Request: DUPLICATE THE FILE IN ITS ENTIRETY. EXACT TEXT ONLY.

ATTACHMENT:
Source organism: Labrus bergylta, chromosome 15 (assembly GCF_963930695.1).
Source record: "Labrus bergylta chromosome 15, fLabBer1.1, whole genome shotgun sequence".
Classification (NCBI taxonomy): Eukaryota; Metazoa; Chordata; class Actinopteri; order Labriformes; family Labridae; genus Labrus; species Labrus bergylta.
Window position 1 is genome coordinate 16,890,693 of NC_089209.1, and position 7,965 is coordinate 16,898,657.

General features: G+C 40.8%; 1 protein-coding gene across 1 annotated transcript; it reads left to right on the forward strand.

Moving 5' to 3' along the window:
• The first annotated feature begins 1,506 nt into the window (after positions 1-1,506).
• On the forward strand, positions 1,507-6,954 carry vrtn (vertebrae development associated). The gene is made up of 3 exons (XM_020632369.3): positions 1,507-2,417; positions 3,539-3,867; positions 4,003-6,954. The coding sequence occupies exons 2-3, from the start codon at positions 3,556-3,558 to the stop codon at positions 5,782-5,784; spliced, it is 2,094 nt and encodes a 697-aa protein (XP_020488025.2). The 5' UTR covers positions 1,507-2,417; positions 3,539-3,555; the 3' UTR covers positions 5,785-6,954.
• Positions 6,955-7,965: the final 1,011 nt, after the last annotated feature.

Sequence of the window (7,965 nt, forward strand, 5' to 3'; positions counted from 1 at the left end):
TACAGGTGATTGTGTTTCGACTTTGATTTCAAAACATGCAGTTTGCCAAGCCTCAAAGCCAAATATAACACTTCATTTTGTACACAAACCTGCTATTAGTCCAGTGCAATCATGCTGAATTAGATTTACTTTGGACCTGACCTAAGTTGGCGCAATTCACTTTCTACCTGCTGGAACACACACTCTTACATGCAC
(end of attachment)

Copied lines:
Source organism: Labrus bergylta, chromosome 15 (assembly GCF_963930695.1).
Source record: "Labrus bergylta chromosome 15, fLabBer1.1, whole genome shotgun sequence".
Classification (NCBI taxonomy): Eukaryota; Metazoa; Chordata; class Actinopteri; order Labriformes; family Labridae; genus Labrus; species Labrus bergylta.
Window position 1 is genome coordinate 16,890,693 of NC_089209.1, and position 7,965 is coordinate 16,898,657.

General features: G+C 40.8%; 1 protein-coding gene across 1 annotated transcript; it reads left to right on the forward strand.

Moving 5' to 3' along the window:
• The first annotated feature begins 1,506 nt into the window (after positions 1-1,506).
• On the forward strand, positions 1,507-6,954 carry vrtn (vertebrae development associated). The gene is made up of 3 exons (XM_020632369.3): positions 1,507-2,417; positions 3,539-3,867; positions 4,003-6,954. The coding sequence occupies exons 2-3, from the start codon at positions 3,556-3,558 to the stop codon at positions 5,782-5,784; spliced, it is 2,094 nt and encodes a 697-aa protein (XP_020488025.2). The 5' UTR covers positions 1,507-2,417; positions 3,539-3,555; the 3' UTR covers positions 5,785-6,954.
• Positions 6,955-7,965: the final 1,011 nt, after the last annotated feature.

Sequence of the window (7,965 nt, forward strand, 5' to 3'; positions counted from 1 at the left end):
TACAGGTGATTGTGTTTCGACTTTGATTTCAAAACATGCAGTTTGCCAAGCCTCAAAGCCAAATATAACACTTCATTTTGTACACAAACCTGCTATTAGTCCAGTGCAATCATGCTGAATTAGATTTACTTTGGACCTGACCTAAGTTGGCGCAATTCACTTTCTACCTGCTGGAACACACACTCTTACATGCAC